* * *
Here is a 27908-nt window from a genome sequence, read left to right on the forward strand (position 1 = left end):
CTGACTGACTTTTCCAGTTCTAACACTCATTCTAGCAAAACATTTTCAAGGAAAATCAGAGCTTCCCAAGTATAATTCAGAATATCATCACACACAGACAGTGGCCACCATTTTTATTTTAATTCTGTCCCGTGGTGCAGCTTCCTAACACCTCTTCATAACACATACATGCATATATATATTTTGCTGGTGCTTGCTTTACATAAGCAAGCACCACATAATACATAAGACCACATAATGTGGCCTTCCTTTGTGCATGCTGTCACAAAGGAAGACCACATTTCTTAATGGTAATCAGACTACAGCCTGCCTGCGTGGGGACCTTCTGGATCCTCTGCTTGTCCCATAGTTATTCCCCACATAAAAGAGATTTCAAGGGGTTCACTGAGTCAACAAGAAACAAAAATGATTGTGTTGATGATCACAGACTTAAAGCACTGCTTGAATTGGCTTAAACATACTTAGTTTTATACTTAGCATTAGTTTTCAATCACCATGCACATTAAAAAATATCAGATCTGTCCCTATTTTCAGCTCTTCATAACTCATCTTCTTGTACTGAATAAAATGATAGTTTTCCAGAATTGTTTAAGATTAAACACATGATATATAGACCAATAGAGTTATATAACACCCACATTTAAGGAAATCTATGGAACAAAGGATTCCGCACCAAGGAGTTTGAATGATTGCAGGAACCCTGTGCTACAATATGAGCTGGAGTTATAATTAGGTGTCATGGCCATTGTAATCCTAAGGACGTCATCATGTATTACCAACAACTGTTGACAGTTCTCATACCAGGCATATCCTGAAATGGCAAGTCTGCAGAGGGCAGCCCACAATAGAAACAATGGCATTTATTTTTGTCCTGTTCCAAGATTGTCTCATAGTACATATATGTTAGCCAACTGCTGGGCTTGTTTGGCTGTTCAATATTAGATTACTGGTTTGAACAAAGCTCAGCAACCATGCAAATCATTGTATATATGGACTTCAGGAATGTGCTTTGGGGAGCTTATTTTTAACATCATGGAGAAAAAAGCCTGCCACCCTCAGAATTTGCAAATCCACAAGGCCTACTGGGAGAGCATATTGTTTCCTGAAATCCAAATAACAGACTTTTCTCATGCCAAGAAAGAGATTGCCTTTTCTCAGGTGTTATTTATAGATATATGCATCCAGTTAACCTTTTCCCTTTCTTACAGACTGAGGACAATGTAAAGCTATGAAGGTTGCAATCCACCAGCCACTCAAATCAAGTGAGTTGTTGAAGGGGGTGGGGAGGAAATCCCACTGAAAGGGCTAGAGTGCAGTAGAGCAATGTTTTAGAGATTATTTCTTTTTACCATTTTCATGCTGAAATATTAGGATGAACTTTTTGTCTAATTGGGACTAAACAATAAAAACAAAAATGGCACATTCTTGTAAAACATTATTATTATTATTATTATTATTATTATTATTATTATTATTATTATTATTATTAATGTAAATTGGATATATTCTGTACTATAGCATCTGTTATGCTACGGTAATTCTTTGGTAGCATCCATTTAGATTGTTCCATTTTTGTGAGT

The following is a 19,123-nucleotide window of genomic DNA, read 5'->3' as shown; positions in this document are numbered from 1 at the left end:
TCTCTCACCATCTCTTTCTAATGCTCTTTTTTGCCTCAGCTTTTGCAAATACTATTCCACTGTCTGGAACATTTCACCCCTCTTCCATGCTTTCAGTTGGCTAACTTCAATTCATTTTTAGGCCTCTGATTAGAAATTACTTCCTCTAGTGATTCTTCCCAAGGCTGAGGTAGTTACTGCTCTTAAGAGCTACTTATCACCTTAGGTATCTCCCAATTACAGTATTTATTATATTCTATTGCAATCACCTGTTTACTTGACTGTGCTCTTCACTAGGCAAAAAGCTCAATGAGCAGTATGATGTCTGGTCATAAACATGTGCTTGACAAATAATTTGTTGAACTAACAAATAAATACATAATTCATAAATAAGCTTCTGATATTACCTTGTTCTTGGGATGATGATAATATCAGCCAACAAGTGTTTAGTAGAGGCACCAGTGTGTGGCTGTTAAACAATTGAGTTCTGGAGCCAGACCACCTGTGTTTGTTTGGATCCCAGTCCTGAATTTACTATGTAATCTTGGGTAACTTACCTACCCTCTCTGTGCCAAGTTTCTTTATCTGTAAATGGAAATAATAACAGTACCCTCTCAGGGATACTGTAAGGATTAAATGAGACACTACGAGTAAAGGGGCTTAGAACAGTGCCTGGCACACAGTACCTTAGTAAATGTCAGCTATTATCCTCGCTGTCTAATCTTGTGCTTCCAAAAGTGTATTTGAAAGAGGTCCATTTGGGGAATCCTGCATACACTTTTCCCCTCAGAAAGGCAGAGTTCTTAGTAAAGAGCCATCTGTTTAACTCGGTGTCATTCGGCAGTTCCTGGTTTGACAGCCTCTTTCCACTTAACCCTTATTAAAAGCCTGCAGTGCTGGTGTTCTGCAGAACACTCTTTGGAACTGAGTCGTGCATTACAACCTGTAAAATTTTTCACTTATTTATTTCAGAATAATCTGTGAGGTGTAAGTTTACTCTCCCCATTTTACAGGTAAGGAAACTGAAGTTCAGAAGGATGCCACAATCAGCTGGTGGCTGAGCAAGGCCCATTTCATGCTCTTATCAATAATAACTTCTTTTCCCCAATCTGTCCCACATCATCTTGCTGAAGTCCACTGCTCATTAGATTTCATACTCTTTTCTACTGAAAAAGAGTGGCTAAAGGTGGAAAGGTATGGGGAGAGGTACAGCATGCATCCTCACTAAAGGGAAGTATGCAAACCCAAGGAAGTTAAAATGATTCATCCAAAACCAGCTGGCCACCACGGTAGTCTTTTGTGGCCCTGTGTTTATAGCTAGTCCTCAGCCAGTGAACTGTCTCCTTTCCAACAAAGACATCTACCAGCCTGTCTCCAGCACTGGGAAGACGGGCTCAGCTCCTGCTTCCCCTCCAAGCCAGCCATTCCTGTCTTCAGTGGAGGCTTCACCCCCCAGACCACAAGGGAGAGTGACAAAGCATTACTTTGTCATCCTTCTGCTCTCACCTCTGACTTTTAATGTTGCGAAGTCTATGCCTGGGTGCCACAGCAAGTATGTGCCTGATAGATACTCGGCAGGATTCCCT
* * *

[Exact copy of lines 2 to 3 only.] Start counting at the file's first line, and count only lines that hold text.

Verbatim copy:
CTGACTGACTTTTCCAGTTCTAACACTCATTCTAGCAAAACATTTTCAAGGAAAATCAGAGCTTCCCAAGTATAATTCAGAATATCATCACACACAGACAGTGGCCACCATTTTTATTTTAATTCTGTCCCGTGGTGCAGCTTCCTAACACCTCTTCATAACACATACATGCATATATATATTTTGCTGGTGCTTGCTTTACATAAGCAAGCACCACATAATACATAAGACCACATAATGTGGCCTTCCTTTGTGCATGCTGTCACAAAGGAAGACCACATTTCTTAATGGTAATCAGACTACAGCCTGCCTGCGTGGGGACCTTCTGGATCCTCTGCTTGTCCCATAGTTATTCCCCACATAAAAGAGATTTCAAGGGGTTCACTGAGTCAACAAGAAACAAAAATGATTGTGTTGATGATCACAGACTTAAAGCACTGCTTGAATTGGCTTAAACATACTTAGTTTTATACTTAGCATTAGTTTTCAATCACCATGCACATTAAAAAATATCAGATCTGTCCCTATTTTCAGCTCTTCATAACTCATCTTCTTGTACTGAATAAAATGATAGTTTTCCAGAATTGTTTAAGATTAAACACATGATATATAGACCAATAGAGTTATATAACACCCACATTTAAGGAAATCTATGGAACAAAGGATTCCGCACCAAGGAGTTTGAATGATTGCAGGAACCCTGTGCTACAATATGAGCTGGAGTTATAATTAGGTGTCATGGCCATTGTAATCCTAAGGACGTCATCATGTATTACCAACAACTGTTGACAGTTCTCATACCAGGCATATCCTGAAATGGCAAGTCTGCAGAGGGCAGCCCACAATAGAAACAATGGCATTTATTTTTGTCCTGTTCCAAGATTGTCTCATAGTACATATATGTTAGCCAACTGCTGGGCTTGTTTGGCTGTTCAATATTAGATTACTGGTTTGAACAAAGCTCAGCAACCATGCAAATCATTGTATATATGGACTTCAGGAATGTGCTTTGGGGAGCTTATTTTTAACATCATGGAGAAAAAAGCCTGCCACCCTCAGAATTTGCAAATCCACAAGGCCTACTGGGAGAGCATATTGTTTCCTGAAATCCAAATAACAGACTTTTCTCATGCCAAGAAAGAGATTGCCTTTTCTCAGGTGTTATTTATAGATATATGCATCCAGTTAACCTTTTCCCTTTCTTACAGACTGAGGACAATGTAAAGCTATGAAGGTTGCAATCCACCAGCCACTCAAATCAAGTGAGTTGTTGAAGGGGGTGGGGAGGAAATCCCACTGAAAGGGCTAGAGTGCAGTAGAGCAATGTTTTAGAGATTATTTCTTTTTACCATTTTCATGCTGAAATATTAGGATGAACTTTTTGTCTAATTGGGACTAAACAATAAAAACAAAAATGGCACATTCTTGTAAAACATTATTATTATTATTATTATTATTATTATTATTATTATTATTATTATTATTATTAATGTAAATTGGATATATTCTGTACTATAGCATCTGTTATGCTACGGTAATTCTTTGGTAGCATCCATTTAGATTGTTCCATTTTTGTGAGT

The following is a 19,123-nucleotide window of genomic DNA, read 5'->3' as shown; positions in this document are numbered from 1 at the left end: